School-aged children who qualify for special education have an IEP. Learn ‘what is an IEP,’ how it is administered, and more.
What is an IEP?
An IEP is a written plan for your child’s special education. IEP stands for Individualized Education Program. It outlines how the school will address your child’s learning needs.
An IEP includes:
- Learning goals for your child.
- An outline of the services and support your child will receive.
There are two requirements for an IEP:
A child has one or more of the specific disabilities outlined in federal law. These can include:
- Learning disabilities
- Attention deficit hyperactivity disorder (ADHD)
- Emotional disorders
- Cognitive challenges
- Deaf and hard of hearing
- Speech or language impairment
- Developmental delay
- Physical disabilities
- Partial sight or blindness
- Traumatic brain injury
The disability must also affect your child’s ability to learn in the general education curriculum. They will need special instruction in or outside their general classroom.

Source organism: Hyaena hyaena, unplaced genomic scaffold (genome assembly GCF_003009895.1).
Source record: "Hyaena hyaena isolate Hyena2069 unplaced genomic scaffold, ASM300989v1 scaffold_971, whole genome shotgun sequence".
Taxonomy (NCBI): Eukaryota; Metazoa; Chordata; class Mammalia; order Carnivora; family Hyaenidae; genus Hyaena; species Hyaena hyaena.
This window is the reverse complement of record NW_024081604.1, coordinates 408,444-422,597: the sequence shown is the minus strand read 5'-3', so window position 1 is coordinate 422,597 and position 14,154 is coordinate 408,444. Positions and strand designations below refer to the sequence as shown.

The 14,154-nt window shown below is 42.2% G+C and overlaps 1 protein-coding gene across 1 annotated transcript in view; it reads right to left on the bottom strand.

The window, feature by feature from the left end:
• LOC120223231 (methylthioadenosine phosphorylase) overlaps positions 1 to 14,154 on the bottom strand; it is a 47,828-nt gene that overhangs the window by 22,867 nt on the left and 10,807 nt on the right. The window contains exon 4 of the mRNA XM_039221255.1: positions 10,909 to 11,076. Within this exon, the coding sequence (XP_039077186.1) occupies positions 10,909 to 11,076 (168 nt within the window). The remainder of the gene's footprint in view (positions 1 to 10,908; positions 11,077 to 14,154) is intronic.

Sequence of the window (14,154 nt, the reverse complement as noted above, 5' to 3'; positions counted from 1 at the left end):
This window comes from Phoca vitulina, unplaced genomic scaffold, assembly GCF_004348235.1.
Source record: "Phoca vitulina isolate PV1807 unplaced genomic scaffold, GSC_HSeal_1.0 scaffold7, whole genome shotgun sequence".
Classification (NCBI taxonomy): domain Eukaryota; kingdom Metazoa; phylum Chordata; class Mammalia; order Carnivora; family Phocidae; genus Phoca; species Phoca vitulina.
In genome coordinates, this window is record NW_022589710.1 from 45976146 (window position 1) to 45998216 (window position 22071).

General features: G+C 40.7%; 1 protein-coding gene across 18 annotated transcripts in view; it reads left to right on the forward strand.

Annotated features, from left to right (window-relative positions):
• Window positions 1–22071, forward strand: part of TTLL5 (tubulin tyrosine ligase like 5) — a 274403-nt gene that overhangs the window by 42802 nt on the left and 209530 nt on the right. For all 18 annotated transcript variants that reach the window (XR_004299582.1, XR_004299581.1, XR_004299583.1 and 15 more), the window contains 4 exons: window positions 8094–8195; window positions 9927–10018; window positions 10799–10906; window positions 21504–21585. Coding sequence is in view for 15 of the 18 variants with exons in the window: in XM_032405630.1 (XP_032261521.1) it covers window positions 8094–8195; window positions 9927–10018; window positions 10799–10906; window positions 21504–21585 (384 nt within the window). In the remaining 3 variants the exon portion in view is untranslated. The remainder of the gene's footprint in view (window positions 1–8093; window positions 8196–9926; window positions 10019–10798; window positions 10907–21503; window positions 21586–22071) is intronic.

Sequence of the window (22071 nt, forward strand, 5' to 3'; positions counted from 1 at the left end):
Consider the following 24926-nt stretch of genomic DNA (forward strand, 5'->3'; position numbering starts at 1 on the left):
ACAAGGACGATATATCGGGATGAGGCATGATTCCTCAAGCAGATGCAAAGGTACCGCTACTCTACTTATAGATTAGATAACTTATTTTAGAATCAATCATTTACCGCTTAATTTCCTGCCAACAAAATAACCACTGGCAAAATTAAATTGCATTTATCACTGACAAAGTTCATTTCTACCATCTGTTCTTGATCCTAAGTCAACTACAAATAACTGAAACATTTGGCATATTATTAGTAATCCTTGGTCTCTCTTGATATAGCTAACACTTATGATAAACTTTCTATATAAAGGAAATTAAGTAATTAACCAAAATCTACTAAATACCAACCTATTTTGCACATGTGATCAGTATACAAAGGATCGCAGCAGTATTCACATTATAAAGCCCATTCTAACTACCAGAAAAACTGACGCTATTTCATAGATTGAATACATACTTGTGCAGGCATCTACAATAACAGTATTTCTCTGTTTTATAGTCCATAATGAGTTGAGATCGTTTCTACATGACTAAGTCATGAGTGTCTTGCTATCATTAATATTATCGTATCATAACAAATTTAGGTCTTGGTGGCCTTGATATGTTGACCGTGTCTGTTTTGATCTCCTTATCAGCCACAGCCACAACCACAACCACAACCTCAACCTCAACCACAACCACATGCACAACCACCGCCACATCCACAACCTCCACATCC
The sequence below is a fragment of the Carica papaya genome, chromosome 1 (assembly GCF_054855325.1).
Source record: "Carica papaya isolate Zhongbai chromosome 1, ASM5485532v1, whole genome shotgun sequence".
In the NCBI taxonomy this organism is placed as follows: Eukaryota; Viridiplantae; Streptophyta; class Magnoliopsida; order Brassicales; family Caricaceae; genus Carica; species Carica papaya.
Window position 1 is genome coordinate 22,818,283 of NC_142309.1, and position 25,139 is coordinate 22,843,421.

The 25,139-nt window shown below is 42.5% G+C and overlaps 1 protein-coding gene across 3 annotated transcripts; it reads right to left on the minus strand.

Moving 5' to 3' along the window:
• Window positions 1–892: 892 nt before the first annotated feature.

How can I get my child evaluated for an IEP?
You can ask for your child to be evaluated. You will need to make your request in writing to your school and ask that they evaluate whether or not your child has a disability and needs accommodations, aids, and services.
After your child has been evaluated, and if they qualify for special education and related services, you and school staff will hold an IEP meeting.
The Office of Superintendent of Public Instruction (OSPI) has information on what the IEP must contain, who is required to attend the IEP meeting, and what happens during the IEP meeting.
A parent’s Guide to Developing Your Child’s IEP is available through the Center for Parent Information and Resources funded by the U.S. Department of Education.
Return to the Special Education, IEP And The 504 Plan page.